“What we have is a very chaotic patchwork across the state and little direction from the Department of Public Health,” says attorney Dark.

‘Who’s Going to Tell Us?’

Public officials acknowledge that outbreaks, and disclosures about them, may influence decisions about care – even taking a loved one out of a care facility.

“At this point in time, if you’re able to care for them at home,” Los Angeles county medical officer Dr. Barbara Ferrer said, “this would be perfectly appropriate… .”

In Hayward, during the last four days of his life at Gateway Care and Rehabilitation Center, Costell Akrie never heard from his family once. Not for lack of trying.

“When we would call, we were transferred to the nurses station and the phone would just ring and ring and ring,” his widow, Dianne, says. “I never got to say goodbye to my husband of 65 years or to tell him I loved him…nor did anyone in our family.”

Thirteen Gateway residents have now died; 102 people, including residents and staffers, have tested positive for COVID-19.

Family members of patients at other long-term care homes have told KQED that they’re frustrated by the absence of testing where they’ve been notified about the presence of COVID-19 in a facility, and about opaque testing policies where the virus is still a looming threat.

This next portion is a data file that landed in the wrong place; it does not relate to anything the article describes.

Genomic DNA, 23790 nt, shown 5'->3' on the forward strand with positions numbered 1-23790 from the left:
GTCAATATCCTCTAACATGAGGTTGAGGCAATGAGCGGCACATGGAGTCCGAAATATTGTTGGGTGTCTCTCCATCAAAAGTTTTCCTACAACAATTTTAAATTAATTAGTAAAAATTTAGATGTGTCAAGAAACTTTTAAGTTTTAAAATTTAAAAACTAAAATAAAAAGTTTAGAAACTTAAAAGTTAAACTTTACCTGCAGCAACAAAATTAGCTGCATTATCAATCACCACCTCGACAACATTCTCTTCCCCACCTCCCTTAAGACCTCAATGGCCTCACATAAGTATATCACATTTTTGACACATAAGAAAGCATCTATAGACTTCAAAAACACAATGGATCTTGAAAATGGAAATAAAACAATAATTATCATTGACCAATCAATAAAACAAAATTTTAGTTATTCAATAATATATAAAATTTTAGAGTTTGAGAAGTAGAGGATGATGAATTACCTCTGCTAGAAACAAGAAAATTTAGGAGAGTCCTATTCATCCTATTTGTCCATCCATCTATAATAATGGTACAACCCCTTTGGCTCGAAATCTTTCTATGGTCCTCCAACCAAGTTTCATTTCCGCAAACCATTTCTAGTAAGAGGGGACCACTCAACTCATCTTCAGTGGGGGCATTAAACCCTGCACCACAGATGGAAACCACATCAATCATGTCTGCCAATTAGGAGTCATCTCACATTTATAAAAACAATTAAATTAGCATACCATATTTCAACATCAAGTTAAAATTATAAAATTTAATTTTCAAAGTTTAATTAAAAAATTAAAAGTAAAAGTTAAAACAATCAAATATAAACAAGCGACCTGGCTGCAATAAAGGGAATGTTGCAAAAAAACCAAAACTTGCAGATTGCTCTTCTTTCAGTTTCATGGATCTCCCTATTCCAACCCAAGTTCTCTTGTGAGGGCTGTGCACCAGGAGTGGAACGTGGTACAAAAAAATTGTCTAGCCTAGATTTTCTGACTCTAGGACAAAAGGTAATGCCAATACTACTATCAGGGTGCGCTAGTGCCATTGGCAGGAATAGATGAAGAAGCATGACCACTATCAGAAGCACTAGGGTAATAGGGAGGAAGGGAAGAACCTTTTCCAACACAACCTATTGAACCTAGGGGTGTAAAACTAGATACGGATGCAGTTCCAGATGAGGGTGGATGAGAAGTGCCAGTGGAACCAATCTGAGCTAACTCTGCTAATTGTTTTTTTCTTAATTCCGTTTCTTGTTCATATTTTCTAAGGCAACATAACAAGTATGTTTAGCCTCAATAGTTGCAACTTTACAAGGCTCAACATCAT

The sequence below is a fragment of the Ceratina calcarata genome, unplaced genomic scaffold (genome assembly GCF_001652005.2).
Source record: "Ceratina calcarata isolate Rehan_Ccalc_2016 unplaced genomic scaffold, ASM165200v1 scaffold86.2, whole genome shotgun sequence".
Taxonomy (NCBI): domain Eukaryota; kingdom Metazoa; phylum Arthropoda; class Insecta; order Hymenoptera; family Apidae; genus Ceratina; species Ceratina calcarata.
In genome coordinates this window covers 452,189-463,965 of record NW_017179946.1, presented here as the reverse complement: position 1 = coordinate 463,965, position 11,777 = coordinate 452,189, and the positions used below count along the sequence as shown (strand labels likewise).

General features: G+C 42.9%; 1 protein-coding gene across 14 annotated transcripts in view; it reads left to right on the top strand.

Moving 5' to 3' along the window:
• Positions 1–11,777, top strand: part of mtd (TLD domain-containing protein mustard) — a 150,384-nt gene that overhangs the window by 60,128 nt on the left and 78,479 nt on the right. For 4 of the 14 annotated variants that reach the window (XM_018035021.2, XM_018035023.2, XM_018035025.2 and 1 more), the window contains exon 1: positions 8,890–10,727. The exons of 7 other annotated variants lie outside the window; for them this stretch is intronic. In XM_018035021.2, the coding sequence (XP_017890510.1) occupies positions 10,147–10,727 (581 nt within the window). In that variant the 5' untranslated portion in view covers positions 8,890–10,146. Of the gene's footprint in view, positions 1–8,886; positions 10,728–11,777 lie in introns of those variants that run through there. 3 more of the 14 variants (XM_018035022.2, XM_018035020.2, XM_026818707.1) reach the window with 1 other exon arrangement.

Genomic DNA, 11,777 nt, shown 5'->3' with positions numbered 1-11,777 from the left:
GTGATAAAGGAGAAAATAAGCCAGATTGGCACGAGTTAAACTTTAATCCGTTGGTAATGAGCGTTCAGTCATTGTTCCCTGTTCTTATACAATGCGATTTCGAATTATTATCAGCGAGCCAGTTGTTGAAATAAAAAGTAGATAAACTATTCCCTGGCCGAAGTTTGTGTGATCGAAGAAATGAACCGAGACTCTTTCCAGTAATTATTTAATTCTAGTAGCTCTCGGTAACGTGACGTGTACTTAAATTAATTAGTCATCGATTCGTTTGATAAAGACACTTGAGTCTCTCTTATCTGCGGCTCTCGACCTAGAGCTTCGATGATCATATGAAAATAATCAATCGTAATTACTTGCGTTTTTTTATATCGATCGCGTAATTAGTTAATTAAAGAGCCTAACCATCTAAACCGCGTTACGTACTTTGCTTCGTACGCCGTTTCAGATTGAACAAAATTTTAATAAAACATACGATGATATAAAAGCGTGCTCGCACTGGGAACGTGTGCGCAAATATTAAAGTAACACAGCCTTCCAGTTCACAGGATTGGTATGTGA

Given national, statewide and local testing constraints, confirmed numbers may not grow, even as an outbreak does. No published state-issued guidance recommends whether to test all workers and residents at long-term care homes after an outbreak is reported. Where tests are possible, there’s a lag until they’re complete. As a result, even the most up-to-date totals of positive tests at care homes undercount the problem, even as those numbers grow larger.

Eighty-two-year-old Pat Sack, a resident of Oakmont Gardens, an assisted living facility in Santa Rosa, says she’s alert to reports of outbreaks around the Bay Area.

She credits her caregivers with taking “A-1” precautions; coronavirus has not reached her home yet, not as far as she knows.

“We can’t help but wonder if there’s anything going on here in Sonoma County because we wouldn’t know,” Sack says. But if something happens nearby, “Who’s going to tell us? That part’s kind of scary.”